The Six Hats of an Individual Investor

Dr Edward De Bono came up with a famous theory of the six thinking hats, as a tool for group discussion and also individual thinking – as a means to think from all angles, more effectively, and to come up with successful decisions. The contention of the six thinking hats is that the human brain is capable of thinking in multiple ways, and hence, if – for critical decisions – an attempt is made to deliberately think in each of the six different ways, a new and better decision may be possible.

Six-Thinking-HatsFor an individual investor, I think something similar to make successful investing decisions over time may be required. Here is an attempt to articulate the six hats that may be required for effective investment.

Analytical Hat: While the ability to gather facts and analyze information is quite important, in my view, it may be a bit over-rated. It is certainly not the most important ability required in an investor. Though it is necessary, by no means is it sufficient. The analytical hat is perhaps the starting point, but just about it.

Optimistic Hat: An investor needs to be an optimist at heart. Investing is about putting money in the belief of better returns of the future. Hence, unless an investor has a positive view of the future, it is unlikely that he will hold his investments, specially during downturns.

Skeptical Hat: A skeptical outlook which looks at all businesses, advice, opinions and information with a pinch of salt – like ‘guilty till proven innocent’ is extremely important. It may seem contrary to the optimistic hat – but it is not. The most important advantage of a dominant skeptical hat is to avoid big blunders – which is as important as making the right decisions.

Patient Hat: The capacity and willingness to endure waiting, delays or provocation without getting upset or losing track – is perhaps the most important hat that an individual investor will need. It is also the one required the most often. At so many points in an investor’s life, the other hats will have nothing to work on, and the only hat in operation is the patient hat – and the ability to endure that is invaluable.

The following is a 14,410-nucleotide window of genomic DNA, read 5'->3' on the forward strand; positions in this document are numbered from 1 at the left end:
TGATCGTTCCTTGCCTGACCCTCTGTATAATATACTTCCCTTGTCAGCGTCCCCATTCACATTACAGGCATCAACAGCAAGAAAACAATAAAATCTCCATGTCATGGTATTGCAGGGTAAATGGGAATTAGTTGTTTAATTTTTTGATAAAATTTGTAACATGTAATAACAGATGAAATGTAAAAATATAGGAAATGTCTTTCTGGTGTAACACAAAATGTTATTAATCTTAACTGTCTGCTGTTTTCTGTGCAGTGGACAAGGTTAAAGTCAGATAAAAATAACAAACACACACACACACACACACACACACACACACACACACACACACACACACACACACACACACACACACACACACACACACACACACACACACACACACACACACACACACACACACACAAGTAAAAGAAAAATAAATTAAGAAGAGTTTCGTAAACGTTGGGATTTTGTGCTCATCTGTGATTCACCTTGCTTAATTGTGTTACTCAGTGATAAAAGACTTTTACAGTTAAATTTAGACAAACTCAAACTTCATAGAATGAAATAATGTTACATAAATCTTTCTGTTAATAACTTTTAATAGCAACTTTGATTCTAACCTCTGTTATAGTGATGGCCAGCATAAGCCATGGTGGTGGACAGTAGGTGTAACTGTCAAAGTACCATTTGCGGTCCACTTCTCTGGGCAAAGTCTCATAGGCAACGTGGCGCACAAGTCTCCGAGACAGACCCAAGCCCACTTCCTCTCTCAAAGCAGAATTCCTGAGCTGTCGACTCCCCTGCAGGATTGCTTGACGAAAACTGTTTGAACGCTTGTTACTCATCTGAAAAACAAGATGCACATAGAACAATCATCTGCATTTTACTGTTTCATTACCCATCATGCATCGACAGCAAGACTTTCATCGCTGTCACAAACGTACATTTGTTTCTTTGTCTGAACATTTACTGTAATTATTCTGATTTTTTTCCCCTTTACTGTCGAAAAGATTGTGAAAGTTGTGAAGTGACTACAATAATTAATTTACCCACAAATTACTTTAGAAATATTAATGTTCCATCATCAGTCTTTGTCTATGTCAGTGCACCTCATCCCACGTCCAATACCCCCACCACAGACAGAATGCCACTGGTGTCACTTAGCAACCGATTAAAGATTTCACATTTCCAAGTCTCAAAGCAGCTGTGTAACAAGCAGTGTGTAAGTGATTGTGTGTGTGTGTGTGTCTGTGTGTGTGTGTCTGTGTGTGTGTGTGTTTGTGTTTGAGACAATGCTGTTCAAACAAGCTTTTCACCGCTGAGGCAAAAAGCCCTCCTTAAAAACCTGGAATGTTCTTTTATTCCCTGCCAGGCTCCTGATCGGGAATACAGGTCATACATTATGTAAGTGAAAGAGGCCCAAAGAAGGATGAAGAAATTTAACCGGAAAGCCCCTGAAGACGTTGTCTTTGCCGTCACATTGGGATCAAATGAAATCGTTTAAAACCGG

Wisdom Hat: There is a lot of knowledge but no wisdom. That is an apt characterization of the state of capital markets in today’s connected world. An innate wisdom hat allows the investor to discern and make a judgement on what is the right thing to do, or whether to do anything at all is extremely valuable. Perhaps one of the most critical hats for an individual investor.

Rebel Hat: The ability to refuse to obey, or go against what may seem like popular is the Rebel hat, that will need to come into play in times of high swings in the market. And the rebel hat will ensure that the investor buys when everyone is telling him to sell, or sells when everyone thinks he is a fool in doing so. Importantly, a rebel hat combined with the others is necessary for the big returns.

So here are the six hats required for an individual investor. At various times, one hat may seem to be more prevalent than the other. But like Dr De Bono’s contention – a deliberate attempt by an investor to wear all hats before making investing decisions, will perhaps ensure that the right decisions are made most of the time.

2 Responses to The Six Hats of an Individual Investor

  1. Chad Brown says:

    I see only three of your hats (white, yellow, and black) clearly matching De Bono. But patient, wisdom, rebel are your own categories. How do they tie to blue (process), red (emotional) and green (creative)? I don’t think “patient” is a way of thinking so much as it is a long term time frame. “Rebel” is a poor choice. Perhaps that is the green or creative? Investing involves non-consensus views, i.e. finding flaws in the conventional wisdom, but “rebel” does not capture it as well as other words would.

  2. Thanks for your comments. Yes – they may not exactly match, used it mainly as a metaphor! Cheers

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